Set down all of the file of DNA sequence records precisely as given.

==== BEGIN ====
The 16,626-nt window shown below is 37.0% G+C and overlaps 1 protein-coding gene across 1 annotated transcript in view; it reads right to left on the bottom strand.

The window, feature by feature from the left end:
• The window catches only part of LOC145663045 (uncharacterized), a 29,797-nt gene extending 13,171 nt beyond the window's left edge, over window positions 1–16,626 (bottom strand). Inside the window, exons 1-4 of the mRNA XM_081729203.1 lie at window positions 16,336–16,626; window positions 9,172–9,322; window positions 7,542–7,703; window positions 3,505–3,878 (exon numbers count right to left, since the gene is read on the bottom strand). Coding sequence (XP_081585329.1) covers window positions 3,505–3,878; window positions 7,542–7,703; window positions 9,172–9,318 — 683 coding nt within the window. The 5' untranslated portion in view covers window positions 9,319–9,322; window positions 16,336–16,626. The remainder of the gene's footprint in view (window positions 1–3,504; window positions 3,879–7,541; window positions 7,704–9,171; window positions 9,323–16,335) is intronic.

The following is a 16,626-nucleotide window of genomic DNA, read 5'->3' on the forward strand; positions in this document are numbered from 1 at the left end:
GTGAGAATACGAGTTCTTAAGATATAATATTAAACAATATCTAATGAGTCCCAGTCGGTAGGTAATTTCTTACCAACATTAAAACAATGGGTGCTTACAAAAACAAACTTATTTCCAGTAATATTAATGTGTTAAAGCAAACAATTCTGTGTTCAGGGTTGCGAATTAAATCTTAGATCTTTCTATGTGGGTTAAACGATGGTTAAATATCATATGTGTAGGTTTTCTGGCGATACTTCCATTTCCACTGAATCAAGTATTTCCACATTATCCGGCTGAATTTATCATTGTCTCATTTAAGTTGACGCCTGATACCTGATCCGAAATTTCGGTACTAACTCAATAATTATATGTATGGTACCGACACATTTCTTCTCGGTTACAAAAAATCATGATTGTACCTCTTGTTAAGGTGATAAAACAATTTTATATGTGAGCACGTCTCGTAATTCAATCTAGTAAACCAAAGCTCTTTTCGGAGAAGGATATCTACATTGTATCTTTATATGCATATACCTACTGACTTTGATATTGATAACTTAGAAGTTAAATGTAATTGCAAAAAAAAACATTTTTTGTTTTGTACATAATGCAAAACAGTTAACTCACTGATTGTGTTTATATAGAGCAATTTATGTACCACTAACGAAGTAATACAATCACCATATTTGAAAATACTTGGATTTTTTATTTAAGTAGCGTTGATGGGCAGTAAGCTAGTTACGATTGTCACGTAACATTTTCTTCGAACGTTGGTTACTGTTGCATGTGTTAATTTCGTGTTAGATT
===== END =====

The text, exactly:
The 16,626-nt window shown below is 37.0% G+C and overlaps 1 protein-coding gene across 1 annotated transcript in view; it reads right to left on the bottom strand.

The window, feature by feature from the left end:
• The window catches only part of LOC145663045 (uncharacterized), a 29,797-nt gene extending 13,171 nt beyond the window's left edge, over window positions 1–16,626 (bottom strand). Inside the window, exons 1-4 of the mRNA XM_081729203.1 lie at window positions 16,336–16,626; window positions 9,172–9,322; window positions 7,542–7,703; window positions 3,505–3,878 (exon numbers count right to left, since the gene is read on the bottom strand). Coding sequence (XP_081585329.1) covers window positions 3,505–3,878; window positions 7,542–7,703; window positions 9,172–9,318 — 683 coding nt within the window. The 5' untranslated portion in view covers window positions 9,319–9,322; window positions 16,336–16,626. The remainder of the gene's footprint in view (window positions 1–3,504; window positions 3,879–7,541; window positions 7,704–9,171; window positions 9,323–16,335) is intronic.

The following is a 16,626-nucleotide window of genomic DNA, read 5'->3' on the forward strand; positions in this document are numbered from 1 at the left end:
GTGAGAATACGAGTTCTTAAGATATAATATTAAACAATATCTAATGAGTCCCAGTCGGTAGGTAATTTCTTACCAACATTAAAACAATGGGTGCTTACAAAAACAAACTTATTTCCAGTAATATTAATGTGTTAAAGCAAACAATTCTGTGTTCAGGGTTGCGAATTAAATCTTAGATCTTTCTATGTGGGTTAAACGATGGTTAAATATCATATGTGTAGGTTTTCTGGCGATACTTCCATTTCCACTGAATCAAGTATTTCCACATTATCCGGCTGAATTTATCATTGTCTCATTTAAGTTGACGCCTGATACCTGATCCGAAATTTCGGTACTAACTCAATAATTATATGTATGGTACCGACACATTTCTTCTCGGTTACAAAAAATCATGATTGTACCTCTTGTTAAGGTGATAAAACAATTTTATATGTGAGCACGTCTCGTAATTCAATCTAGTAAACCAAAGCTCTTTTCGGAGAAGGATATCTACATTGTATCTTTATATGCATATACCTACTGACTTTGATATTGATAACTTAGAAGTTAAATGTAATTGCAAAAAAAAACATTTTTTGTTTTGTACATAATGCAAAACAGTTAACTCACTGATTGTGTTTATATAGAGCAATTTATGTACCACTAACGAAGTAATACAATCACCATATTTGAAAATACTTGGATTTTTTATTTAAGTAGCGTTGATGGGCAGTAAGCTAGTTACGATTGTCACGTAACATTTTCTTCGAACGTTGGTTACTGTTGCATGTGTTAATTTCGTGTTAGATT